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July is upon us and it's almost time for the RTE News department to take its annual, summer-long siesta. The day's main news programme, Six-One, will shrink like a raisin in the sun from an hour to 30 minutes. The lunchtime bulletin will turn from a substantial meal into a light snack that takes 12 minutes to consume.

The tradition whereby the so-called big guns of RTE get to take a long summer break, returning from foreign climes in September looking as if they've been spray-tanned with creosote, is a cosy little arrangement for them.

Still, there could be a few unseasonable clouds on the holiday horizon for RTE's A-team now that the BBC News Channel is considering switching from two presenters to a solo anchor on weekdays, in order to cut costs.

The suggestion wasn't put forward by BBC management but by members of the news staff. RTE's head honchos are forever reminding us of how the organisation, just like every other state broadcaster in Europe, has been battered by the recession, with advertising revenue dropping like a stone in a swimming pool.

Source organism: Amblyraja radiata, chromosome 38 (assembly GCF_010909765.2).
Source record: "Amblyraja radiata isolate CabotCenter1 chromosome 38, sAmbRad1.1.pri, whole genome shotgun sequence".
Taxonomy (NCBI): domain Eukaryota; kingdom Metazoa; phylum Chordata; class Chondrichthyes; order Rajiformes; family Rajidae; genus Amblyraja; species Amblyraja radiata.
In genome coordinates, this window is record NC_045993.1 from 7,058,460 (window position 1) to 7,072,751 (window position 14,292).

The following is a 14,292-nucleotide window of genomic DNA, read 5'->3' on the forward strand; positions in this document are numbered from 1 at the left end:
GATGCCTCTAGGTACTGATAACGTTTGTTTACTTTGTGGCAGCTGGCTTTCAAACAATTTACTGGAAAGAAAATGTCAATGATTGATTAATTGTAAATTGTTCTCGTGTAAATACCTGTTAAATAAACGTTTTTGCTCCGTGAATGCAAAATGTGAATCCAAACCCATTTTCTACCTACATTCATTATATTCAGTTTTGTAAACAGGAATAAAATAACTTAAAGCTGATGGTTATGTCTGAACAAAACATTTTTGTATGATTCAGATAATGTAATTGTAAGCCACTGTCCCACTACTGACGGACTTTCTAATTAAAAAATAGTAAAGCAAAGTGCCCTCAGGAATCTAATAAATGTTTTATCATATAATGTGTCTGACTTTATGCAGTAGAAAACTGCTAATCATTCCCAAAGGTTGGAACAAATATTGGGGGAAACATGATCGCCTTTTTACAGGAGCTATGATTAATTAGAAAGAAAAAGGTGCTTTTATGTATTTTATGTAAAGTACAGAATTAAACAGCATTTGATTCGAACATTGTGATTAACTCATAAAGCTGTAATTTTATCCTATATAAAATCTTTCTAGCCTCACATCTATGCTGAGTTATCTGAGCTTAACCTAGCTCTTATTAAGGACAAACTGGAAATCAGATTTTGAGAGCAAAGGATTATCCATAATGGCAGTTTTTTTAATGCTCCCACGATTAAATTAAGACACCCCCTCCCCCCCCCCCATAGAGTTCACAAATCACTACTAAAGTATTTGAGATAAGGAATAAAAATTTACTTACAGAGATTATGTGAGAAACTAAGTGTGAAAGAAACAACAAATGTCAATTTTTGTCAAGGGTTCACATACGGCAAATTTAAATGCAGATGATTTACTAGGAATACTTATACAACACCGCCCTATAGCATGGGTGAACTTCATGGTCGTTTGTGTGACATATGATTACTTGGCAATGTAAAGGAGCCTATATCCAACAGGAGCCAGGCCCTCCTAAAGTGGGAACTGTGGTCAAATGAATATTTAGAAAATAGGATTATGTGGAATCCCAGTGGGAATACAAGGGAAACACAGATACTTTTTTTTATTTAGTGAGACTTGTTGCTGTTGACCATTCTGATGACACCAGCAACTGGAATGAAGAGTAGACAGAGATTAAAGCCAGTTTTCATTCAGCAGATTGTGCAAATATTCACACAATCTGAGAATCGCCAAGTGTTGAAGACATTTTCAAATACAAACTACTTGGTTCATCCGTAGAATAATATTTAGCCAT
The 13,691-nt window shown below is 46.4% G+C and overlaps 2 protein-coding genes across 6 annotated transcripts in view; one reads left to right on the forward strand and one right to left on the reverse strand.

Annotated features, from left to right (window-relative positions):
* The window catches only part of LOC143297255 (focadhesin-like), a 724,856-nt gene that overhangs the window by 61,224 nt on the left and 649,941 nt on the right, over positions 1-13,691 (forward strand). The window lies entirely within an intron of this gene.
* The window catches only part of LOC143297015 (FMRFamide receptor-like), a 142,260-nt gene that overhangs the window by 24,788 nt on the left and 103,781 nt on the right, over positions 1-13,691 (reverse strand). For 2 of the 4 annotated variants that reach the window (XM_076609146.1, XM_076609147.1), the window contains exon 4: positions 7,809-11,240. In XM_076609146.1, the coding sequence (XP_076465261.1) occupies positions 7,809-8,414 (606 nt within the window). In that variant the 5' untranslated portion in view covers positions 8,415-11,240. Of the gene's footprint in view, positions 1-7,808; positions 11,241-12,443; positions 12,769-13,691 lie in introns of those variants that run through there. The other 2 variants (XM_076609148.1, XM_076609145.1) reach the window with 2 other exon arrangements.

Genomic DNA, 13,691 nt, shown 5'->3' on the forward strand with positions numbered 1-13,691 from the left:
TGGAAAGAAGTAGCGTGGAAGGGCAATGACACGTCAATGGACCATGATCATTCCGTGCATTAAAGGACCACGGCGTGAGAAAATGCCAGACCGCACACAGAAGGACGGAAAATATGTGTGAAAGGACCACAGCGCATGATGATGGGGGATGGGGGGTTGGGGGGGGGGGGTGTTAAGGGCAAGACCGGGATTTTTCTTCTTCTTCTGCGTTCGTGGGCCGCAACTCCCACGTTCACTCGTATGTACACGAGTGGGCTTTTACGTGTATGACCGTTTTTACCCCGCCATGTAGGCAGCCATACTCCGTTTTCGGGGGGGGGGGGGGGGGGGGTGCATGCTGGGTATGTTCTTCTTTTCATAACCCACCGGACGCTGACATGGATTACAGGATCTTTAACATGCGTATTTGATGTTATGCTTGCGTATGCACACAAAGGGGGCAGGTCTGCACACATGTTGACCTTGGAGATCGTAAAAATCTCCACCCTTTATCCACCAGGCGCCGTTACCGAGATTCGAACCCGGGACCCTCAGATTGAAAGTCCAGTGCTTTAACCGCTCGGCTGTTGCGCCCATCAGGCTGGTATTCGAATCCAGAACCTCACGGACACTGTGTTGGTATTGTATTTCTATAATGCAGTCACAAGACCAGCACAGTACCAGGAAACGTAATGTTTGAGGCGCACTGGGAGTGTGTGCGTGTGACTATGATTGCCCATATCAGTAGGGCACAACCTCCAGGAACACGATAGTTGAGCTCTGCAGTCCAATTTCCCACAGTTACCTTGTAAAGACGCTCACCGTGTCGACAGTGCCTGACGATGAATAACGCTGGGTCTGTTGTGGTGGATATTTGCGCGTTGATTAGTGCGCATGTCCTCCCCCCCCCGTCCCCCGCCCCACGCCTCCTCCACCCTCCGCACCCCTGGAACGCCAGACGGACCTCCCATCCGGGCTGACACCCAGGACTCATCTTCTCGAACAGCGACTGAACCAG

It might occur to them that if a 24-hour rolling operation the size of BBC News Channel feels it can get by with a single anchor, then the same should surely apply to a comparatively tiny outfit like RTE, which operates on a much smaller scale and serves a much smaller audience, yet still pays many of its leading lights disproportionately large salaries.

Few would argue that RTE's senior anchor, the immensely popular Bryan Dobson, is worth the no doubt generous salary he receives, because there's no one in the station better at his job. He's smart, he has the necessary gravitas and he can think on his feet.

And as he showed again for long stretches of RTE's marathon election coverage, as well as during the visits of President Obama and Queen Elizabeth, he's capable of marshalling the big, breaking story on his own.

So why does such a hugely experienced anchor as Dobson need a partner/sidekick in the shape of Sharon Ni Bheolain, or indeed in the shape of anybody, male or female, to ease the load?

The answer is, he doesn't, no more than either Jeremy Paxman on BBC2's Newsnight or Jon Snow on Channel 4 News do.


The whole idea that it requires twice as many people to present a one-hour news bulletin as it does to change a light bulb comes from the American TV news tradition, as does the nonsensical idea that anchors should be paired off on the basis of the chemistry between them.

Chemistry is important in a movie starring Brad Pitt and Angelina Jolie, or Johnny Depp and Scarlett Johansson, but I wouldn't want either pair giving me my news.